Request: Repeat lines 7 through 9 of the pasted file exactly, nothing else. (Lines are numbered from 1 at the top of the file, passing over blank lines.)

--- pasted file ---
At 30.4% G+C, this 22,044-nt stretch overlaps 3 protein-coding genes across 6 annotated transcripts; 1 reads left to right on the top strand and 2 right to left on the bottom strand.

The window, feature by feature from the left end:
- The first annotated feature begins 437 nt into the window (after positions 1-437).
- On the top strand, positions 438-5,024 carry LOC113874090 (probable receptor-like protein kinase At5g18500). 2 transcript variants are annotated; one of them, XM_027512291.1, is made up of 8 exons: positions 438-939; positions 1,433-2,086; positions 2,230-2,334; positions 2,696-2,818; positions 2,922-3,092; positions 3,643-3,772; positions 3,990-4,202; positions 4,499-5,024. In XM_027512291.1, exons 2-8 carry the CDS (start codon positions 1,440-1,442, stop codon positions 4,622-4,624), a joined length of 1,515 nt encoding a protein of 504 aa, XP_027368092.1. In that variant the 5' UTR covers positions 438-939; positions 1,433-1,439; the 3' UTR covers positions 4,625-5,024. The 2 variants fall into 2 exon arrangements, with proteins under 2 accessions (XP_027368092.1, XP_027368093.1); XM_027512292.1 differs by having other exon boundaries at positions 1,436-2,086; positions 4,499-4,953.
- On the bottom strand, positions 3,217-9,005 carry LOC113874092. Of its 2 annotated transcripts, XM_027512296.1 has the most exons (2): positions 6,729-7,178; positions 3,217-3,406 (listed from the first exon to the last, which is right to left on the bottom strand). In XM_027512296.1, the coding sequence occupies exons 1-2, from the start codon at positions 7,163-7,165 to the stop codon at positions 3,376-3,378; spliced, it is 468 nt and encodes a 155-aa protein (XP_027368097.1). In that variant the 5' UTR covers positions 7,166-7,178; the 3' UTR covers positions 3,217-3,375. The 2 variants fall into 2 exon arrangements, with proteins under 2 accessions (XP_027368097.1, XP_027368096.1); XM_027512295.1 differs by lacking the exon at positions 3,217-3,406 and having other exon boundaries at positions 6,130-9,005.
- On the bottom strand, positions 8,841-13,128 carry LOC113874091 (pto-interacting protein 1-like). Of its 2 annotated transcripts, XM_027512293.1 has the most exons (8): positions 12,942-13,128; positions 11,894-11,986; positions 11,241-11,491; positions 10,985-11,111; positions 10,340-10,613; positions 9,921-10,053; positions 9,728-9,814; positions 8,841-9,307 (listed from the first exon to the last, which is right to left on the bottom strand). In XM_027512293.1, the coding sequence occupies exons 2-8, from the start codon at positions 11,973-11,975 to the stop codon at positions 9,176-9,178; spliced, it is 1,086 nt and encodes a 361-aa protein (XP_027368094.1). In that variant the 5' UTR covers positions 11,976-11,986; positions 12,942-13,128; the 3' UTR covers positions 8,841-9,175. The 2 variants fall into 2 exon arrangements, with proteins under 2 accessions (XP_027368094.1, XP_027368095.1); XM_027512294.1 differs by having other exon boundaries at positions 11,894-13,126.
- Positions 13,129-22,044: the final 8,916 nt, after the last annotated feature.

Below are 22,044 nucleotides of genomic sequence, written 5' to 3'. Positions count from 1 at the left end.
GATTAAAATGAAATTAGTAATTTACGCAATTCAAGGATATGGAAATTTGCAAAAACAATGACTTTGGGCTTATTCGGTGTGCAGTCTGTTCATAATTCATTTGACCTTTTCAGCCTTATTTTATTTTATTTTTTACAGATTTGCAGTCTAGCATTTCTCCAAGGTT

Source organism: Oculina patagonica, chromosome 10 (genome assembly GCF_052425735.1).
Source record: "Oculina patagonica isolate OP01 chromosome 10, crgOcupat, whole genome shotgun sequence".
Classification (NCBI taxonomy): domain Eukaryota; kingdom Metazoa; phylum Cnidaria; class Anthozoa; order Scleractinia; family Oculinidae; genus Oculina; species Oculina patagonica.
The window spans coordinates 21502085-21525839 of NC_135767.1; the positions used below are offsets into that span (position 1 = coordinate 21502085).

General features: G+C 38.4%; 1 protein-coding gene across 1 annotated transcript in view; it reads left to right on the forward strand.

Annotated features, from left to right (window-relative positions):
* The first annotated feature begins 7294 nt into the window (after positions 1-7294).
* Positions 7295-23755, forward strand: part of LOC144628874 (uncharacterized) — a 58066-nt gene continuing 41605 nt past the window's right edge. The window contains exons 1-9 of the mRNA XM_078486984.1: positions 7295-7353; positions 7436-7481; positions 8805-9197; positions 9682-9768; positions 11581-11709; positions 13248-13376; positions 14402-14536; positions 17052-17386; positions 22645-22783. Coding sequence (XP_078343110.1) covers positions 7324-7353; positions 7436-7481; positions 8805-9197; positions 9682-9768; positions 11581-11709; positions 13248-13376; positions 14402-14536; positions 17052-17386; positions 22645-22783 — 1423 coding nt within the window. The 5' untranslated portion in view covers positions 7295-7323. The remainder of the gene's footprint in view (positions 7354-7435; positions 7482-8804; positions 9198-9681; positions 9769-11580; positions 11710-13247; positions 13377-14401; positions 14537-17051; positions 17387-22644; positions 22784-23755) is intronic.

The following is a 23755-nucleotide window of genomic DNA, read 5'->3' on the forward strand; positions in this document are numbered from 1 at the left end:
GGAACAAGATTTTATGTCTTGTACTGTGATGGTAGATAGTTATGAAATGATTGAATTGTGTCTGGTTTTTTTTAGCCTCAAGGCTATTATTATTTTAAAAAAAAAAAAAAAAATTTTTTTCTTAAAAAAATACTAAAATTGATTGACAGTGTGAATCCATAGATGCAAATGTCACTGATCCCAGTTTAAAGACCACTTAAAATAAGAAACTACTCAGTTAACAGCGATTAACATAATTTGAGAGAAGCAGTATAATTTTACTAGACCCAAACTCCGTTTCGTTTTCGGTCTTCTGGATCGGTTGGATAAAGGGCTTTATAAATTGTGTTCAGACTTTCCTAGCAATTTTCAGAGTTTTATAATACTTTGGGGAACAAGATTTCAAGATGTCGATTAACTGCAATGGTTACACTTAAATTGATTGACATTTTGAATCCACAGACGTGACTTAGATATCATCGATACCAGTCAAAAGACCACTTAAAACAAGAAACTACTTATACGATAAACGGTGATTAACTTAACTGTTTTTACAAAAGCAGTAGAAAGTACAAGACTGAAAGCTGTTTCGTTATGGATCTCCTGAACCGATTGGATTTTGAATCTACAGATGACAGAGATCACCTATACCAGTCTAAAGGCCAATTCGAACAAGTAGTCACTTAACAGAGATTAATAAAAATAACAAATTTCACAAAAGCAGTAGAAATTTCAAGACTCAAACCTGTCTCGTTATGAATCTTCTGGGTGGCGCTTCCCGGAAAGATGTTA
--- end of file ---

- Positions 13,129-22,044: the final 8,916 nt, after the last annotated feature.

Below are 22,044 nucleotides of genomic sequence, written 5' to 3'. Positions count from 1 at the left end.
GATTAAAATGAAATTAGTAATTTACGCAATTCAAGGATATGGAAATTTGCAAAAACAATGACTTTGGGCTTATTCGGTGTGCAGTCTGTTCATAATTCATTTGACCTTTTCAGCCTTATTTTATTTTATTTTTTACAGATTTGCAGTCTAGCATTTCTCCAAGGTT